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My graph now looks like this. Yours should be similar although your cosmetics preference my be different than mine.

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I prefer to have most of the numbers and labels in 12 pitch bold Calibri font. Bold, and at least 12 pitch, makes the graph easier to see from the back of the meeting room.

1. Left click on any number on the y-axis, and format at Bold 12 pitch.

2 and 3. Do the same for the x-axis and legend.

4. Do the same for the Title, except that I prefer 16 pitch to make it stand out better.

The graph on the following slide is updated with the bolds.

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Consider moving the legend to below the x-axis. This will enlarge the graph.

Right click on the text box “Degrees in Company.” A new popup dialog box appears (see next slide).

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I prefer the legend below the x-axis. To accomplish this, I click on “Bottom.” You may experiment with various positions for the legend.

The graph after moving the legend to the bottom is on the next slide.

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The x-axis has a 1, 2, and 3 as its labels, but it would be better to name the college degrees.

Right click over any number on the x-axis, click on “Select Data,”

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The left popup is first shown. Click on “Edit” and the second popup appears

Left popup Second popup

For the second popup, click in the “Add label range” box and then highlight the cells from the table L16 to N16 from the data area of the first worksheet. Click on “OK.”. This will properly label the x-axis.

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This is how the new Select Data Source popup appears before clicking on “OK”

This is how the newly updated graph looks like after clicking on OK.”

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The y-axis needs a label. I won’t label the x-axis because it is obvious at least to me what that data set represents, and the legend is sufficient if necessary.

Click on any number on the y-axis/Layout/Axis Titles/Primary Vertical Axis Title/ Rotated title. A text box will appear by the y-axis. Click in the box, and format so that the title reads something like “Number of Employees.”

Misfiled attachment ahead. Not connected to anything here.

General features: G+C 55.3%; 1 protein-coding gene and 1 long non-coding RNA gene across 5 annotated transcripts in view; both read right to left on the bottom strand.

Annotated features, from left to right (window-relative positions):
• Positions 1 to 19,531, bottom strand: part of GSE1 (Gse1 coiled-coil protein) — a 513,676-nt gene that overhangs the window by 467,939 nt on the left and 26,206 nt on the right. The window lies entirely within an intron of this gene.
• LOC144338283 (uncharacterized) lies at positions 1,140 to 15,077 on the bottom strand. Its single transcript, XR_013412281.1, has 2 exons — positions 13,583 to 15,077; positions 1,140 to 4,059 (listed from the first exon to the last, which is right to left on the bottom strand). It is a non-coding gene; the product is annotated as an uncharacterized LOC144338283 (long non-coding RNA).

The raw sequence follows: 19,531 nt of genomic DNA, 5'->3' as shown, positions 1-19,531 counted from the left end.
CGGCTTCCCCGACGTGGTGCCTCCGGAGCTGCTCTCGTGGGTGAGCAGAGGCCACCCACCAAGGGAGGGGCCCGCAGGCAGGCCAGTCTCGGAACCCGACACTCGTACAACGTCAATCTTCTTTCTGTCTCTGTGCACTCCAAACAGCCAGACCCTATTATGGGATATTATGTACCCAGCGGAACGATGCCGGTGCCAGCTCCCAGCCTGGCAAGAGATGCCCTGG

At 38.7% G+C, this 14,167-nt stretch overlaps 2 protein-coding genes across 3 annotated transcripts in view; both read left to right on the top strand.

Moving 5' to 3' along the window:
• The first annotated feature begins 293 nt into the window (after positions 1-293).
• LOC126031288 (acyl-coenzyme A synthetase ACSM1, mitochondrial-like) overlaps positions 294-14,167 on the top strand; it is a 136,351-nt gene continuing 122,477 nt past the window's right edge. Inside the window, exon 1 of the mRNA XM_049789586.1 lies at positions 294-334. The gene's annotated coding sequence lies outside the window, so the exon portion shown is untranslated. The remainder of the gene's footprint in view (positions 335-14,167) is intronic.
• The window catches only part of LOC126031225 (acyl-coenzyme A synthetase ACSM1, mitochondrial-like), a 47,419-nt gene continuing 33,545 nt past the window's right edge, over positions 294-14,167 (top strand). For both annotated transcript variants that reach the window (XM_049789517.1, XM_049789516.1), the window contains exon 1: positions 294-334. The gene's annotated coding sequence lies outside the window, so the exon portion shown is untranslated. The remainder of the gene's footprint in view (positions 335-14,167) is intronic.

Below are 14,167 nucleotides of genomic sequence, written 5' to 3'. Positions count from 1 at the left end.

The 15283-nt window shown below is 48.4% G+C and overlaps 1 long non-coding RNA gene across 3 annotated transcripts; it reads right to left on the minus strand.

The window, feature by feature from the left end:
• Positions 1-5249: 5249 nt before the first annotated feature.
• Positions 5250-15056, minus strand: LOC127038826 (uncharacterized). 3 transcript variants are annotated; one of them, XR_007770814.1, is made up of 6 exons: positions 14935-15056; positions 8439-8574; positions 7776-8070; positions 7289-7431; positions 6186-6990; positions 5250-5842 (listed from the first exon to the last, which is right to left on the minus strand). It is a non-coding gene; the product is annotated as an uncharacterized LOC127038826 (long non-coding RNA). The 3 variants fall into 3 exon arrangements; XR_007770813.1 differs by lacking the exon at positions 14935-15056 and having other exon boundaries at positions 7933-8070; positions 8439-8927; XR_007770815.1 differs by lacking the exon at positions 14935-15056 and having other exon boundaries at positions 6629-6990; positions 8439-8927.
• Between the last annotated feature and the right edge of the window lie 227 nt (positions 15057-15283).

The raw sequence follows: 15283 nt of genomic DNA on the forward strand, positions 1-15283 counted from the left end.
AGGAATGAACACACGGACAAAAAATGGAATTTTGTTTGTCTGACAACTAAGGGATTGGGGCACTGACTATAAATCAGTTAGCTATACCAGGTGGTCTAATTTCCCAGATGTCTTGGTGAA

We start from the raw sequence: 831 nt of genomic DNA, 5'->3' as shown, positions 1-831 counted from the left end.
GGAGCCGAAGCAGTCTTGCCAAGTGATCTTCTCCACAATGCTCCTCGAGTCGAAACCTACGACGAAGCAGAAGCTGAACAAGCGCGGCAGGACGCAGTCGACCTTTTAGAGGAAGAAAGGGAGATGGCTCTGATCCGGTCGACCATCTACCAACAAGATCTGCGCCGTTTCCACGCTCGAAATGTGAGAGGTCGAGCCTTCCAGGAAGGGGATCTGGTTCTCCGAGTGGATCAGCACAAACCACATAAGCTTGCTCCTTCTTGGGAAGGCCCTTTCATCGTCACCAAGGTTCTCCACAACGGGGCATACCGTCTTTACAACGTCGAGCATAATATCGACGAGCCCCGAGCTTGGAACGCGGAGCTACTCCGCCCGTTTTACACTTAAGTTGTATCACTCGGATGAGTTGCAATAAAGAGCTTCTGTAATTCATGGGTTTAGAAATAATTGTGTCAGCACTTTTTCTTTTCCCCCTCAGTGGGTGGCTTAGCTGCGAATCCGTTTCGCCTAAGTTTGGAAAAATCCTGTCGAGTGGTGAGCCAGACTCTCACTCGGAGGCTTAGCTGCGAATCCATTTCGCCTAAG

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In my opinion, the margins on the graph are too small. I want to enlarge them.

Click anywhere on the graph background, and a small box appears on the edge of the graph next to the y-axis number 10. Put the cursor over that until the cursor changes in format to a double sided arrow. Left click, then move the margin in towards the center of the graph to taste. Do the same for each side as you prefer. You may want to move the title text box down to accommodate the new graph size.

What I consider to be a complete graph, ready for presentation, is on the next slide. Yours may look different, but it must show the same data and provide the same message to those seeing the presentation graphic.

This presentation graphic can be cut and pasted into either PowerPoint or Word.

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15 | K | L | M | N | O |

16 | Master’s | Bachelor’s | High School | Grand Total | |

17 | Grand Total | 4 | 19 | 3 | 26 |

PIE CHART EXAMPLE

The data in the original table can be portrayed in a bar chart, and also in a pie chart. An example of a completed pie chart is on the next slide.

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Here is an example of a finished product. It is easy to understand quickly, and contains no red, yellow or green in the bars. Fonts are relatively large. This is not the only format; you are free to design the cosmetics of your graph basically as you choose.

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The below graph can be considered the completion of the first step of building a good presentation graphic. The next set of slides will show at least one way to generate this graph and then convert this “raw graph” into a presentation-quality graph.

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Follow the following steps to get from the table to the graph.

Go to the Excel ribbon and click on Insert/Column, and select the Pie format in the top left corner of the format options.

A popup should appear on the screen. It may be blank, or filled in. Excel will try to guess how you want the graphic to appear. It is usually incorrect.

If the popup is filled in, erase what is in there. Left click the center of the graph, and right click. Select “Select Data.” Then click on “Remove” to clear the popup.

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Now input the data for the graph. Populate the y-axis first.

Left click the “Add” button. This will eventually populate the y-axis values. The following popup will appear, although it should be blank.